- The reputation of the Supreme Court is sinking.
- After decisions like the Texas abortion case, the impartiality of the Court is in doubt.
- The hyper-partisanship both at and around the Court is to blame.
- Michael Gordon is a longtime Democratic strategist, a former spokesman for the Justice Department, and the principal for the strategic-communications firm Group Gordon.
- This is an opinion column. The thoughts expressed are those of the author.
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Supreme Court Justice Amy Coney Barrett admitted that the Supreme Court is crumbling as an institution.
Earlier this month, the newest justice gave a speech lamenting how the Court is viewed as partisan and warning that her fellow justices must be “hyper vigilant to make sure they’re not letting personal biases creep into their decisions.” She must know something we don’t.
These remarks may seem like a surprise. After all, Barrett was confirmed to the Court in a hyper-partisan process and gave the aforementioned speech at an event celebrating Sen. Minority Leader Mitch McConnell, the architect of the judicial system’s rightward turn. Despite the hypocrisy, or perhaps because of it, the comments struck a chord.
In an age of Republicans challenging legitimate election results because they lose or might lose, the credibility of the Court is the next hammer to fall in our democracy, the last bastion of hope for nonpartisan decision making.
But now the Court is rightfully losing public support as the veneer of impartiality slips, and the hyper-partisanship both at and around the Court is to blame.
Even as recently as a few years ago, the Supreme Court wasn’t as partisan as it is now. Support certainly started eroding when McConnell and Senate Republicans refused to seat President Obama’s final nominee, current Attorney General Merrick Garland.
But there have been recent decisions that were, for lack of a better term, bipartisan. Justice Gorsuch joined four liberal justices to support Native American land claims in Oklahoma. In a 7-2 opinion, the Supreme Court kept the Affordable Care Act intact.
As recently as a few months ago, Justices Kavanaugh and Roberts helped keep the eviction moratorium in place in a 5-4 ruling (though this was overturned a few months later in a separate case). Roberts, the Chief Justice who many believe is trying to keep the court as nonpartisan as possible, has often found himself siding with the liberal justices.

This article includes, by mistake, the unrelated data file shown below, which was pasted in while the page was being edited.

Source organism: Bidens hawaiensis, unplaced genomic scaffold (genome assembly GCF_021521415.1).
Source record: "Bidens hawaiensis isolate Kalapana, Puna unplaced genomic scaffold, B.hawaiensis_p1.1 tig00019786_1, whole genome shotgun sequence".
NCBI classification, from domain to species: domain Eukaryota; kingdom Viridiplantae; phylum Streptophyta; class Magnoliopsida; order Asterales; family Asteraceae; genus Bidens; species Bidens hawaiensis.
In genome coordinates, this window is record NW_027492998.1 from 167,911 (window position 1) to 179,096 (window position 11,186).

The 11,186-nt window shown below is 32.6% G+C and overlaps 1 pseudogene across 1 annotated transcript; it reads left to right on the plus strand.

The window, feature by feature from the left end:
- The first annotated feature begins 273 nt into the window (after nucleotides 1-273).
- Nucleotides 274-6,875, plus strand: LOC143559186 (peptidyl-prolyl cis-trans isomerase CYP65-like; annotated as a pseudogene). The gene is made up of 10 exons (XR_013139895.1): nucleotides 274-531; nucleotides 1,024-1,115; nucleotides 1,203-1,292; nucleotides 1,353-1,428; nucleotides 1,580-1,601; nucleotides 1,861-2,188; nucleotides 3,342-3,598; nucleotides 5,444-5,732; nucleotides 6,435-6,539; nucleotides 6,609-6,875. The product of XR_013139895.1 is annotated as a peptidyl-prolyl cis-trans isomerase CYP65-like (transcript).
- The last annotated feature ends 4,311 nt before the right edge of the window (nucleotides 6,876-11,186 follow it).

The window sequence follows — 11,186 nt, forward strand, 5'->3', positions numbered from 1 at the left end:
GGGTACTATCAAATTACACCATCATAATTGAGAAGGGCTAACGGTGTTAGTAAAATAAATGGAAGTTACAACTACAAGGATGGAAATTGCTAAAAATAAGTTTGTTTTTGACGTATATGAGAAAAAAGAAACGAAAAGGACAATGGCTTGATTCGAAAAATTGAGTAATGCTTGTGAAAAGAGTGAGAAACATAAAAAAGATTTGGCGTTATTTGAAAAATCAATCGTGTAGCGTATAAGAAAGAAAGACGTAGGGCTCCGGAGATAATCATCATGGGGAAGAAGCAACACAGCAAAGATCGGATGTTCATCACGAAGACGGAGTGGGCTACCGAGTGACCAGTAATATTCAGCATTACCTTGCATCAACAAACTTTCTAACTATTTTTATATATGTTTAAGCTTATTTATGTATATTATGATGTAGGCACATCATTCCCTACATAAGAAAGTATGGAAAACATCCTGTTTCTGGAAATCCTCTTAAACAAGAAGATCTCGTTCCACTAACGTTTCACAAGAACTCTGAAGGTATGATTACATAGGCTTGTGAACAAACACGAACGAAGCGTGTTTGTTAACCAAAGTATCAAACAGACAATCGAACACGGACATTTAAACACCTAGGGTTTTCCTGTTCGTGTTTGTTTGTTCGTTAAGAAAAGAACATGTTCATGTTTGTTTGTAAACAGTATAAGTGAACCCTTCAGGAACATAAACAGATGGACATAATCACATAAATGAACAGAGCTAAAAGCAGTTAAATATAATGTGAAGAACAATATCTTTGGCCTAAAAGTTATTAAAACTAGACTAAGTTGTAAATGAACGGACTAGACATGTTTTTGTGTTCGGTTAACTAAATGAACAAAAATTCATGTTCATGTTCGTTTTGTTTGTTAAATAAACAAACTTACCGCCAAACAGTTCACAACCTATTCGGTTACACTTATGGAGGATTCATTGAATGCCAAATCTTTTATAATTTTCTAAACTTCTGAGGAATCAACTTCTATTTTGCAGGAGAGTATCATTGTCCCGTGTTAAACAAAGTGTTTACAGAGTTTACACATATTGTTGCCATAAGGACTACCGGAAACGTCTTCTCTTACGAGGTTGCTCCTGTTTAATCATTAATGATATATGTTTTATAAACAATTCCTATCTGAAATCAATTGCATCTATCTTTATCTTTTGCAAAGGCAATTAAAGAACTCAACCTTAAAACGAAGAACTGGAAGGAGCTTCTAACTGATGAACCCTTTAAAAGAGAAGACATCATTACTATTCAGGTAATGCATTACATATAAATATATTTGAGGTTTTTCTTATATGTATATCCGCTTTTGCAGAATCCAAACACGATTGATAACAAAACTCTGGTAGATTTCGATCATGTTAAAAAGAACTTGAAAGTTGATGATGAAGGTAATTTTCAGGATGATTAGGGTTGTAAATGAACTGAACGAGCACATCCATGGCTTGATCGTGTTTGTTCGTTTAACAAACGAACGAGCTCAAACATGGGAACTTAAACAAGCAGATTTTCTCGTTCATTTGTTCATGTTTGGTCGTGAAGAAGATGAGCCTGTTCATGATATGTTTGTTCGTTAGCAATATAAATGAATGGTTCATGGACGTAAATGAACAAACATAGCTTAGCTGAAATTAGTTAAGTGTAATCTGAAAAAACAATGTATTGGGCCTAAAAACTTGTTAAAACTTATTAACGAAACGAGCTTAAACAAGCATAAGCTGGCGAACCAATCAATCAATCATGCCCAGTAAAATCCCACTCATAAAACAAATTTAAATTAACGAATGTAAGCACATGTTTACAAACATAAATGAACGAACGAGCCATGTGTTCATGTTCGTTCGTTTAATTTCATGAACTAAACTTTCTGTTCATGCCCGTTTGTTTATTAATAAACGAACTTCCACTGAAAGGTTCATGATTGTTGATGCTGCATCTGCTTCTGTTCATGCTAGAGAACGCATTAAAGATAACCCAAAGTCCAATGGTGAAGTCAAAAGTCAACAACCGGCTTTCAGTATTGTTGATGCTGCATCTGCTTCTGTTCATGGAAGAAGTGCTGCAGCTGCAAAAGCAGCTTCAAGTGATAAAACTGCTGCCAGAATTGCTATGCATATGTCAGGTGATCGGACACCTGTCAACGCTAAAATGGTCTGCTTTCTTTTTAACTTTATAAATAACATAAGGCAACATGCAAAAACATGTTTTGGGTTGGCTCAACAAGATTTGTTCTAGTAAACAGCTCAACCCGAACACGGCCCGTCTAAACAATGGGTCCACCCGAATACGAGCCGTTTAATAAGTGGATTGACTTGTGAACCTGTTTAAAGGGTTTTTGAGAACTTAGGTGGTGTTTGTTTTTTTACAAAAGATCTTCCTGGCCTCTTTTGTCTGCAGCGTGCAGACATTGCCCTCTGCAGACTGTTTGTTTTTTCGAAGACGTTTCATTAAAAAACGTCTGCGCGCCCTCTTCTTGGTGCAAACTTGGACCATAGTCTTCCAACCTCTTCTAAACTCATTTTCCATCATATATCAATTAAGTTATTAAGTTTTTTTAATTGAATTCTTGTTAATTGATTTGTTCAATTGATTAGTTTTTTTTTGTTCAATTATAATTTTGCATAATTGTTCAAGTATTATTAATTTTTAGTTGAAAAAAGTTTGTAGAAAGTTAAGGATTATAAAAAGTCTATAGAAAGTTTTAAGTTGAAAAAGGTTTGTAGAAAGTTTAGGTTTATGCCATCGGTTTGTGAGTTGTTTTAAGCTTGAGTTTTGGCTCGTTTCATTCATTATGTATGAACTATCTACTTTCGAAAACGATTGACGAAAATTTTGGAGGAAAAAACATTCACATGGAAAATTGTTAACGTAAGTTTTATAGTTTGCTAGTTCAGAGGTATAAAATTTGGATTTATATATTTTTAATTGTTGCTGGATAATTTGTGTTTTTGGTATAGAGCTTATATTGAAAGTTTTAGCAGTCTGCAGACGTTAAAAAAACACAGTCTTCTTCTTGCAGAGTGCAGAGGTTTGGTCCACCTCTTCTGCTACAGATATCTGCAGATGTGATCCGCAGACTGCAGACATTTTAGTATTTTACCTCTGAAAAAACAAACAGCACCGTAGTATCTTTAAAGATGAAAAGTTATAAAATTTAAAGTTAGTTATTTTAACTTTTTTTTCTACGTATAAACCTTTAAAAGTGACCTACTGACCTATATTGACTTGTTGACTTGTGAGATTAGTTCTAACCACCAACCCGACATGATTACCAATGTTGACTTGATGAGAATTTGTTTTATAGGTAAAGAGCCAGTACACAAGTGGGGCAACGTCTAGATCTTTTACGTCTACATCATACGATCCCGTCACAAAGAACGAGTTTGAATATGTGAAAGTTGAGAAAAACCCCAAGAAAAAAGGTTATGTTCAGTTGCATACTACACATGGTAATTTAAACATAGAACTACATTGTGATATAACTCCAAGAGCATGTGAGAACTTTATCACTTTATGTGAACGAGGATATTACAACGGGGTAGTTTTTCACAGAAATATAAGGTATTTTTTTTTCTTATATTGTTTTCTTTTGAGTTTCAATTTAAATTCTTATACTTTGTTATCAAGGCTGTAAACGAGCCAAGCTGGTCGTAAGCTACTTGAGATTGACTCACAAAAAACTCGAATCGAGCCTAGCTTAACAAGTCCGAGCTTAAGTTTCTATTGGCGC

But, on issues important to many Americans, this facade of bipartisanship seems to be disappearing. First, the Supreme Court threw out the eviction moratorium they had so recently upheld, throwing millions of struggling Americans into uncertainty.
Then the death knell came a few weeks ago, when the Supreme Court blatantly signaled a willingness to overturn Roe vs. Wade by allowing a strict Texas anti-abortion law to go into effect. Though Roberts voted with the liberals in this decision, the other Republican-appointed justices essentially overturned nearly 50 years of legal precedent.
Given the 6-3 Republican majority, it’s safe to assume we will see more decisions like this in the coming years. Though Roberts can play nonpartisan as much as he wants, the conservatives have a five-justice majority even without him and can rule on cases as they wish.
Votes, not words
The Republican strategy over many decades to focus on the court has paid off. They have turned to the court to legitimize gerrymandering and gut the Voting Rights Act, and justices like Barrett and Roberts have supported them.
Both of those justices are right to worry about the legitimacy of the Supreme Court. They just need to realize they’re part of the problem of the legitimacy crisis.
Democrats have proposed many solutions to this problem, from expanding the court to adding term limits. But with those ideas stalled, once unthinkable national changes emanating from the Court are very much in play.
The Texas abortion decision is just the beginning. Roe could be overturned in full later this year. Even if Democrats passed many of the landmark bills they are currently debating, there is nothing stopping the conservative court from simply striking them down, declaring them “unconstitutional” under the pretenses of their choice.
Maybe Barrett will join Roberts in making a real effort to strike a more bipartisan tone. If she’s truly worried about the perception of the Court and how some of her colleagues consider matters, she has the opportunity to do something about it. But she needs to follow Roberts with her actions and join him in crossing party lines.
It’s her votes, not her words, that count. I’m not holding my breath.